Once this support was secured, we began the making stage of the project. Our team now expanded to include Gary Donnelly and Ardanan Esen. My colleague, Enver and also Ardanan, were of Turkish background. They both completed their training in Turkey through an educational system strongly weighted towards well-developed craft skills. With the work ahead of us we needed a lot of space to begin production and, by a stroke of good fortune and the Council’s support, we were able to establish a studio in the substantial red brick factory yard, the heart of the old railway workshops that inspired our thinking.

I had known Enver since 1985 when he arrived in Melbourne as a refugee following the military takeover in his country a few years before. From the start, I was impressed by his skills working with metal, glass, and ceramic. Enver introduced me to Ardanan, and with Gary, a recently graduated sculptor, we had an effective team.

When I first began considering this project, walking the streets of Newport, I thought migration was bound to be a part of it. As it turned out, the Railway Workshops and their legacy of a hard-won craft industry built around organization, engineering and metalwork took over our plans. Migration, however, remained a present, although not entirely apparent part of the project. The skills and collaborative work methods that Enver and Ardanan brought were in short supply in Australia, and without their involvement, a project like this couldn’t have been done in the way that it subsequently developed.

Time-honored techniques were employed. First, forming the relief elements in clay, then cast in plaster before fibre glass moulds were taken to re-caste the refined elements in concrete ready for installation. This was a laborious process and scores of pieces were made. As we began to transport them to the site for installation, I felt glad that we were only building part of the original design. The site installation phase introduced another Turkish craftsperson to the project. Cevat Yucel was a builder, and after sign-off from our engineer who was required to certify the integrity of the sculpture, Cevat worked with us to fix the newly made concrete parts to the wall.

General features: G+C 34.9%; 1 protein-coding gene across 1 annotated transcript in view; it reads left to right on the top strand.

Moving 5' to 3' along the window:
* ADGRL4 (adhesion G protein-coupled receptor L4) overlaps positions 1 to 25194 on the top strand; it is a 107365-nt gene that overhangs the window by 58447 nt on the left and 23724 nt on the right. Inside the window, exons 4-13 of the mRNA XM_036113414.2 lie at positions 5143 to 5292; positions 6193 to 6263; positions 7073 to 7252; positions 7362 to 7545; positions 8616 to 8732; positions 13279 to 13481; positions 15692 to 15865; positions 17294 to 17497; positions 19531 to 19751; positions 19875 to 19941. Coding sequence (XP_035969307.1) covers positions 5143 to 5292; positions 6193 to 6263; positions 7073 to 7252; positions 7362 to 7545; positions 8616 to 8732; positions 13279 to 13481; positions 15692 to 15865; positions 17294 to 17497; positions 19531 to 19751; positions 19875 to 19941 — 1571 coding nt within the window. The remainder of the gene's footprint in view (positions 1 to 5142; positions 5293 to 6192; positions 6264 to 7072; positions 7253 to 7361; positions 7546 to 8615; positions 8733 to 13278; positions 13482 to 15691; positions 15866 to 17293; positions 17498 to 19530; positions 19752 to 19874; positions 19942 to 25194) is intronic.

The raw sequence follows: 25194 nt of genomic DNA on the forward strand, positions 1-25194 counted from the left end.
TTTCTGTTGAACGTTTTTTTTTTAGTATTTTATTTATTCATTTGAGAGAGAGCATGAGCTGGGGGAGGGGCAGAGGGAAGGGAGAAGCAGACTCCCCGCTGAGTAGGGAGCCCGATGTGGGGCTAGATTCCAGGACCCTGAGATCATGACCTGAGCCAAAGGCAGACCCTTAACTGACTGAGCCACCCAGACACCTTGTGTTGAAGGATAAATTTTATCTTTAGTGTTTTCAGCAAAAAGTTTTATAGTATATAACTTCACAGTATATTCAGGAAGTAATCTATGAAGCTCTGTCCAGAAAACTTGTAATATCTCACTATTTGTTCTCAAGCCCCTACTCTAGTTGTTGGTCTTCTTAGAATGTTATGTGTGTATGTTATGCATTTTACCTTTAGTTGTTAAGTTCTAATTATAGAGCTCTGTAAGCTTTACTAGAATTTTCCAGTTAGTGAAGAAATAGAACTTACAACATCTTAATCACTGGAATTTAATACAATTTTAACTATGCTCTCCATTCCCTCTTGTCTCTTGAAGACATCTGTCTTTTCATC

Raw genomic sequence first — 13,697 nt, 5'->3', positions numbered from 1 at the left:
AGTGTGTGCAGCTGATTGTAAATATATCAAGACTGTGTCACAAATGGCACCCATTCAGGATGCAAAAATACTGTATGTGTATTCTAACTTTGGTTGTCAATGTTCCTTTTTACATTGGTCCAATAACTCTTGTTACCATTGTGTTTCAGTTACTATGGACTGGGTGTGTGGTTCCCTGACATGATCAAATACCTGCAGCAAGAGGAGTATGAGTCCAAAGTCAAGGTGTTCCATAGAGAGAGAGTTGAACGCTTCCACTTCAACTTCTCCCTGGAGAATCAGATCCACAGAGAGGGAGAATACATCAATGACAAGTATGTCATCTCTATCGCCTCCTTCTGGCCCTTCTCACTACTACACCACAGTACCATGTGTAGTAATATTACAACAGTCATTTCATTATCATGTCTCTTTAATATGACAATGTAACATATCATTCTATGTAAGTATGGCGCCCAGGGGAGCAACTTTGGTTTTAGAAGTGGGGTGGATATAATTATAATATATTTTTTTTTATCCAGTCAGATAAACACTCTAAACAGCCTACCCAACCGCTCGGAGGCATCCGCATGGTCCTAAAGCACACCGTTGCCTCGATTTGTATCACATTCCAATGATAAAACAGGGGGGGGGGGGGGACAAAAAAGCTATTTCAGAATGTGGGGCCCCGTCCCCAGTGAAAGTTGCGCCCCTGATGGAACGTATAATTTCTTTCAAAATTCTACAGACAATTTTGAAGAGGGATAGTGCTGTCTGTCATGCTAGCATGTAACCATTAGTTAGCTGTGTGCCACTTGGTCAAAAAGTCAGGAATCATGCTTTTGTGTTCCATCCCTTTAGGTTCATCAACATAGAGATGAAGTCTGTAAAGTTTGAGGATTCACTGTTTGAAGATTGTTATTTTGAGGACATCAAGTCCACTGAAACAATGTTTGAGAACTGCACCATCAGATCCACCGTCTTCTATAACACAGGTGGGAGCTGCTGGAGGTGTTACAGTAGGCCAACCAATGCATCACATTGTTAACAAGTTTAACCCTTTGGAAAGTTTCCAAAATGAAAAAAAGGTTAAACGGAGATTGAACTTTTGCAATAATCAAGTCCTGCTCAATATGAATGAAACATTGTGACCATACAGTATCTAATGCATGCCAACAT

When we had set up the site by the station for work, it looked like conventional road maintenance was happening as we signed and secured the area in the usual way. Work began by installing the concrete screwheads, placing them along each side of the wall’s existing expansion joints. As we were putting up the screwheads, they must have appeared realistic as a patron from the pub opposite asked if we were reinforcing the overpass. Through the course of the project, as what we were doing became clearer, we met an increasing number of former workers from the Railway Workshops interested in talking to us; one of whom pointed out correctly that we had the thread of the main reoccurring bolt sculpture running in the wrong direction.

The artwork, as we see it today, opened in winter, 1995. The final two stages of the project were never built but looking at the work, I think my earlier judgment was right. It is finished enough. After all, when do we know when an enterprise comes to an end?


Overview of Detroit Industry, North Wall, 1932-33, fresco by Diego Rivera. Detroit Institute of Arts; Wiki Commons

My favourite mural is Diego Rivera’s painting for Edsel Ford in Detroit. I’m impressed by the compositional structure and the activity it demonstrates. I also like the surface appearance of fresco. It’s a great craft that I studied in Mexico for a time.

About Geoff Hogg

Dr Geoff Hogg is an artist and researcher living and working in the Melbourne suburb of Brunswick. Practising across a range of media, he was an early contributor to the revival of contemporary public art, focusing on transcultural practice, collaboration and art and social engagement. He is the former Program Director of Post Graduate Studies in Art in Public Space at RMIT University, Melbourne and was the founding Director of the Centre for Art, Society and Transformation (CAST). Geoff Hogg is also an Honorary Professor at Xian Yang University, Xian, China, a region in which he has worked for over forty years.